Political Power in Pre-Colonial Buganda — 2003

Economy, Society, and Warfare in the Nineteenth Century

By Richard Reid

"This is an impressive study, asking important questions and marshalling a wealth of evidence and original argument to provide bold answers."


Blessed with fertile and well-watered soil, East Africa's kingdom of Buganda supported a relatively dense population and became a major regional power by the mid-nineteenth century. This complex and fascinating state has also long been in need of a thorough study that cuts through the image of autocracy and military might.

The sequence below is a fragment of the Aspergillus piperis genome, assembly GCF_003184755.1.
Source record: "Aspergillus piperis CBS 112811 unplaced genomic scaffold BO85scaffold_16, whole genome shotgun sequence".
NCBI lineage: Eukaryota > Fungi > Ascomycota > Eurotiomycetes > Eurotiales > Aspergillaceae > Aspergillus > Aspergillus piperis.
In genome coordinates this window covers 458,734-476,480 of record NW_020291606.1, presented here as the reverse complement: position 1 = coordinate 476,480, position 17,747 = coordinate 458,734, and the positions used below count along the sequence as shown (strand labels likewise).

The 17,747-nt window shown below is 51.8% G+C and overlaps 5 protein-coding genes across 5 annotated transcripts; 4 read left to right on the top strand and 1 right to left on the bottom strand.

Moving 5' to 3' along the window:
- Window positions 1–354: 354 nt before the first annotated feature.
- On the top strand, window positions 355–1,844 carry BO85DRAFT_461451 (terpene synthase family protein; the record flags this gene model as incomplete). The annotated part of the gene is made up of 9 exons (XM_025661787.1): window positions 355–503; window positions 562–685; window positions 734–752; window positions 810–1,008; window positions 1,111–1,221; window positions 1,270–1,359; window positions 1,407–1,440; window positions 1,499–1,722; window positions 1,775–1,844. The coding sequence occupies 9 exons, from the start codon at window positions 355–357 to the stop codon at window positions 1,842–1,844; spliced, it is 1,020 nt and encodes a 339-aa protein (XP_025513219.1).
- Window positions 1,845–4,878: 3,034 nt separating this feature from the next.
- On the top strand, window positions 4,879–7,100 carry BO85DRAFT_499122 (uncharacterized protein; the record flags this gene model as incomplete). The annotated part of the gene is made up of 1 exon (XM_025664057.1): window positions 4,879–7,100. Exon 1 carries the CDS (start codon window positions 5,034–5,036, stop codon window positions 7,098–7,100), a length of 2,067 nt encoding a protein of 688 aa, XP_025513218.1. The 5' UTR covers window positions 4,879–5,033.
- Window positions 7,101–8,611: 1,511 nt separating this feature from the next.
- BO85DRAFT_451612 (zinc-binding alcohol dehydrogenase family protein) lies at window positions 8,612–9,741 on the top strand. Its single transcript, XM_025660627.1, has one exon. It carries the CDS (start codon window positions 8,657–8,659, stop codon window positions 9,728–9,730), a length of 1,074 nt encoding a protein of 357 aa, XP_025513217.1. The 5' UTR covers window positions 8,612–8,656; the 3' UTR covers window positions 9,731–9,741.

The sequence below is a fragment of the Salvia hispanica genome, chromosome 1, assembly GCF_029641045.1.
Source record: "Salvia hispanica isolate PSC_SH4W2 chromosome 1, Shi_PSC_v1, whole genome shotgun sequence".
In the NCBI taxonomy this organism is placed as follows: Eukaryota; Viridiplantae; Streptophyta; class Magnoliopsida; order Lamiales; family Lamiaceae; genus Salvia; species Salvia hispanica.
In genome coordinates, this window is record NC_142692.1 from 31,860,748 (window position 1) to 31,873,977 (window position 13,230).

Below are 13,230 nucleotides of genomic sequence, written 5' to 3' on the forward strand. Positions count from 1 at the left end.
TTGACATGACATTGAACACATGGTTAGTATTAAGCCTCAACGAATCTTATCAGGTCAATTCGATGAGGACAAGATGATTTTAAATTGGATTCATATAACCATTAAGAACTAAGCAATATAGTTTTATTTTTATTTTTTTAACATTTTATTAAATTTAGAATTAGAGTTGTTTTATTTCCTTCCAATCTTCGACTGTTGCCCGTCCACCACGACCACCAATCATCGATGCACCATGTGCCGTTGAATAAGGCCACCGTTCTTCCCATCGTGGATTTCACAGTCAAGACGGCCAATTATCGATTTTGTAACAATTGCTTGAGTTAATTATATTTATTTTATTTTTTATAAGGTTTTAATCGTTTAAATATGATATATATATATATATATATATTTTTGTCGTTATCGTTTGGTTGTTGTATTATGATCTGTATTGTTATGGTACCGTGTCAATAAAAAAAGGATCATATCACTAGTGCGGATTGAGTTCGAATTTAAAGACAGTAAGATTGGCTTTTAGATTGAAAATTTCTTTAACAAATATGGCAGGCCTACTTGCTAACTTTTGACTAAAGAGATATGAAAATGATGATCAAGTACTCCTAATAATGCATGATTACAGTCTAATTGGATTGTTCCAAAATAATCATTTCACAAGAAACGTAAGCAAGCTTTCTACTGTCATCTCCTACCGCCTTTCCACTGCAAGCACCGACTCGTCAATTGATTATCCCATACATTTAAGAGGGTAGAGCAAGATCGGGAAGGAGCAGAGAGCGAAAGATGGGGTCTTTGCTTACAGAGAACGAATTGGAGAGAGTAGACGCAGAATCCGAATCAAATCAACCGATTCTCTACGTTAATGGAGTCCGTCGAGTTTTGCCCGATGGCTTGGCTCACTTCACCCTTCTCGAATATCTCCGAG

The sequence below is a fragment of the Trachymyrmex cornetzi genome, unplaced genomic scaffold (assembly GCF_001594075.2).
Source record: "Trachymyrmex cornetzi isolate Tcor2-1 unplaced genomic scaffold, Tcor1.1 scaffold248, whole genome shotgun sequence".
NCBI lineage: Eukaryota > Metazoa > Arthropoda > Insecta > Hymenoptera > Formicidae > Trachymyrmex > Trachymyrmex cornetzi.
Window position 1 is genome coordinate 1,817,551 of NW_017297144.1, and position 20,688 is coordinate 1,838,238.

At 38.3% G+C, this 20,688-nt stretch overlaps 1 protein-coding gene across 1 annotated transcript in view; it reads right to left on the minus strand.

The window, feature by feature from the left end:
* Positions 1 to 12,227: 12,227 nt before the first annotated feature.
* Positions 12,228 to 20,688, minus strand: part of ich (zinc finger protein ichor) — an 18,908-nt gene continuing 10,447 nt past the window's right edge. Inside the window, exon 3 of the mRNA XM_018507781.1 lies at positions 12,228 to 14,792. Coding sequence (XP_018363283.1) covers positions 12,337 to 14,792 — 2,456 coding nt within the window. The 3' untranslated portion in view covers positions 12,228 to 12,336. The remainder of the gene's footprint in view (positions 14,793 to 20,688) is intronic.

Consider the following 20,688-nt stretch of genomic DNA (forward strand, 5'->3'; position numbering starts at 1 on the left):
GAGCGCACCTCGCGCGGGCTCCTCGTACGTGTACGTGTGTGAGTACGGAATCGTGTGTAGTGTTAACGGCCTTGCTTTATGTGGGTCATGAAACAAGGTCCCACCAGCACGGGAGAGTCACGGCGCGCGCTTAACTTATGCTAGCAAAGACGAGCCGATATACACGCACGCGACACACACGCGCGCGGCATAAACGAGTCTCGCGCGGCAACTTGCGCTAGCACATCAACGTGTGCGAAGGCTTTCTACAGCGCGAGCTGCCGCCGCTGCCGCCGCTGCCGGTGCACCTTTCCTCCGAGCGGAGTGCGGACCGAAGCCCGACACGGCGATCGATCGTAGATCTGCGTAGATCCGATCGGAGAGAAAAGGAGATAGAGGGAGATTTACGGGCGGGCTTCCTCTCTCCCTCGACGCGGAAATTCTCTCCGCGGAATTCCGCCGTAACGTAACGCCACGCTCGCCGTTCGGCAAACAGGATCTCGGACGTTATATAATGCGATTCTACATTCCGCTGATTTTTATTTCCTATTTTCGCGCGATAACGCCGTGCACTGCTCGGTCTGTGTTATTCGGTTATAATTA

Political Power in Pre-Colonial Buganda explores the material basis of Ganda political power, gives us a new understanding of what Ganda power meant in real terms, and relates the story of how the kingdom used the resources at its disposal to meet the challenges that confronted it. Reid further explains how these same challenges ultimately limited Buganda's dominance of the East African great lakes region.

Richard Reid is a lecturer in African and Imperial History at the University of Durham.

Cover of 'Political Power in Pre-Colonial Buganda'


  • Choice, Vol. 41, No. 01, p. 305; September 2003
  • Cahiers d'Etudes Africaines, XLIV (3), 175, pp. 711-714, 2004
  • American Historical Review, June 2004
  • English Historical Review, Vol. CXX, No. 486, April 2005
  • African Affairs, Vol. 103, July 2004

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